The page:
Everything you need to know about “BOOMERANG EMPLOYEES”

Who says you can’t go home again? If you are like most of the people when you say a goodbye to an employee and move on and never look back. If you’re like most people, when you part ways with an employer, your instinct is to brush your hands together, move on and don’t look back. But hold your horses. Sometimes circling back can be a win for everyone. A boomerang employee is someone who leaves a company, works somewhere else for a while, and then comes back. It might seem atypical, but it’s becoming more frequent, largely due to how often workers change jobs nowadays. In today’s world, employees may leave a large company to feel of life at a startup, try a new line, or go back to school for a more valuable degree. Earlier businesses used to discourage the hiring previous employees but now with the changing time, companies are calling back their top performers back. Survey News Facts Organizations and workers alike are coming around on boomerang employees.
  • New research shows that the winds are changing favorably for boomerangs. The latest survey discloses that nearly half of HR professionals said their organization earlier had a policy against rehiring former employees — even if the employee left in good impression — but 76% said that they are more accepting of hiring boomerang employees than in the past. They’re right to do so.
Back on Board: Pros to Hire a Boomerang Employee… Once a good egg, always a good egg? That’s not something necessarily true, but sometimes good experiences with the previous employees are good signs to rehire the former employee. There are some great advantages to rehiring a former employee that you just can’t enjoy with other new hires. For example, former employees already know the lay of the land. The onboarding process will be easy for them, and they’ll get up to speed quickly because they already know the workings of the company and have a clear understanding of the company’s values. Recruiters are more likely to invite former achievers due to their previous performance. Forecasting how the new hire will do is less of a guessing game. Cons to be obeyed The fact remains that any boomerang employee left your company once already – and now they’re preparing to leave another one to come back! Employers may want to consider just how loyal the candidate is before bringing them back on board. The cost of a new hire is substantial, and losing a hire so soon is a total waste of time and money. It’s also critical not to bring bad blood into the office. Hiring managers need to do their due diligence to make sure there are no existing issues between the boomerang employee and current employees. It’s also important to note that boomerang employees will likely have grown professionally since they left the organization. They’ll have gained more experience and developed more contacts in the industry, both of which are good news for a company. What role does HR tech play in nurturing and acquiring former employees?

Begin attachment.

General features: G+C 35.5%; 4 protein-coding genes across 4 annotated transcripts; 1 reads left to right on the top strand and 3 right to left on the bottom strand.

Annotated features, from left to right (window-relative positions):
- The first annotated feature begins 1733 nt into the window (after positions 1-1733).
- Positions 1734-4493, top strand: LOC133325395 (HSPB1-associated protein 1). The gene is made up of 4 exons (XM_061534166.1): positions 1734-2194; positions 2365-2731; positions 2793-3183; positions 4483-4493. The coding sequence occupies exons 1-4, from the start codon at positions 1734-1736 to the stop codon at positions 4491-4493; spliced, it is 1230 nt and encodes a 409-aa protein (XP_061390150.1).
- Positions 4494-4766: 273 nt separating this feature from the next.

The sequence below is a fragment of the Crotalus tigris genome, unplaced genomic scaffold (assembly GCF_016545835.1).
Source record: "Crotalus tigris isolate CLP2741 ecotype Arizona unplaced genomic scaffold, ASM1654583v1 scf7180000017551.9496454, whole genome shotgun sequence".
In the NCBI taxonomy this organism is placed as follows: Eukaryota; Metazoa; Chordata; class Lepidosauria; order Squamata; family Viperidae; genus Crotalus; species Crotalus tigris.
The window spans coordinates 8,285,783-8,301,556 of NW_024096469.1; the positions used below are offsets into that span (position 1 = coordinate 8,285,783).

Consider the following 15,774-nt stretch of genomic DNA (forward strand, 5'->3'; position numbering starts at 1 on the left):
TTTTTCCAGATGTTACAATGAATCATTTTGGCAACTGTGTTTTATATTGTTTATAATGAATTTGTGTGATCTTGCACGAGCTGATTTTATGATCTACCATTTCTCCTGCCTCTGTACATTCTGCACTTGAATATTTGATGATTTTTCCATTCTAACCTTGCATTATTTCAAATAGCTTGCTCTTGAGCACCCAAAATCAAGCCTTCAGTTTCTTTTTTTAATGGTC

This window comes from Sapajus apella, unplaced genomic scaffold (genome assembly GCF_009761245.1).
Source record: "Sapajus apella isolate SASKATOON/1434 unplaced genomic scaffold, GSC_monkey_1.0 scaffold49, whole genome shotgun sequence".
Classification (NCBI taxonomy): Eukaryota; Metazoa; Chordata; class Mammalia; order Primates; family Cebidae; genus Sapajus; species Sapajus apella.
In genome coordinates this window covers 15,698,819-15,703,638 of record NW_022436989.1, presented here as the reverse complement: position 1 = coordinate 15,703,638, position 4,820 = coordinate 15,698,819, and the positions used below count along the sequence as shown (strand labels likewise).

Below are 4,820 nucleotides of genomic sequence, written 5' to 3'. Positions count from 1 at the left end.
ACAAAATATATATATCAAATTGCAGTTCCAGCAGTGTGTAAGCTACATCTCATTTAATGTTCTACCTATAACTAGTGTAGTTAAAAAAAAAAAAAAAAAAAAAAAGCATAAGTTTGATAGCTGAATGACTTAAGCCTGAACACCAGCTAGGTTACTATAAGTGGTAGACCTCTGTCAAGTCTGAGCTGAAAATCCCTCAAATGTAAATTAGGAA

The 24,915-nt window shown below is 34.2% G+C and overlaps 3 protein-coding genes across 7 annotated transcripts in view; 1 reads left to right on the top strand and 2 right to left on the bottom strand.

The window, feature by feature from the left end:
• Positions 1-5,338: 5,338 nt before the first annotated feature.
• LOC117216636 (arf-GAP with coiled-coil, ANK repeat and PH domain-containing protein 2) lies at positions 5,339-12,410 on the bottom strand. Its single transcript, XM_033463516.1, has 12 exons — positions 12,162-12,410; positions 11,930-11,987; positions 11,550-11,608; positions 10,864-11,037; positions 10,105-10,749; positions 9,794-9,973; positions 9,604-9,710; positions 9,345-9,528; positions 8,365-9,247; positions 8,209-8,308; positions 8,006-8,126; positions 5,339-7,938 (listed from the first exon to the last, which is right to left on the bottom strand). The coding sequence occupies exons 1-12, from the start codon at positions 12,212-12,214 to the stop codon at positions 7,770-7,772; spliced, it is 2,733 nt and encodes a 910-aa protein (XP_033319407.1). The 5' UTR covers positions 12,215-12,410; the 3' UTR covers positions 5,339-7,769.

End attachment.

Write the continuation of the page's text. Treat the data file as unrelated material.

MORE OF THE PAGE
• As the former employee steps on a new path, from present-day employee to non-candidate to submissive candidate to active candidate, keeping track of this orientation and doing the right fostering at each step is key.
  • HR tech can help keep things organized. You can move the employee’s details from your HR software to a variety of applicant tracking systems. From there, you can track your team’s interactions with that person and include them in the running for good fit roles when appropriate. You can also use software to keep boomerang employees in the know on company news and updates and ease them back into the company with a customized onboarding workflow.
  “In an age defined by social media and job hopping, it’s much easier for employees to search for new opportunities and equally as easy for recruiters to poach talent from competitors. This vicious competition could be contributing to the changing mindset of boomerang employees. With this boomerang trend on the rise, it’s more important than ever for organizations to create a culture that engages employees – even long after they’ve gone – and organizations should consider how the boomerang employee factor should affect their off-boarding and alumni communications strategies for top performers.” Joyce Maroney, director, The Workforce Institute at Kronos

Leave a Comment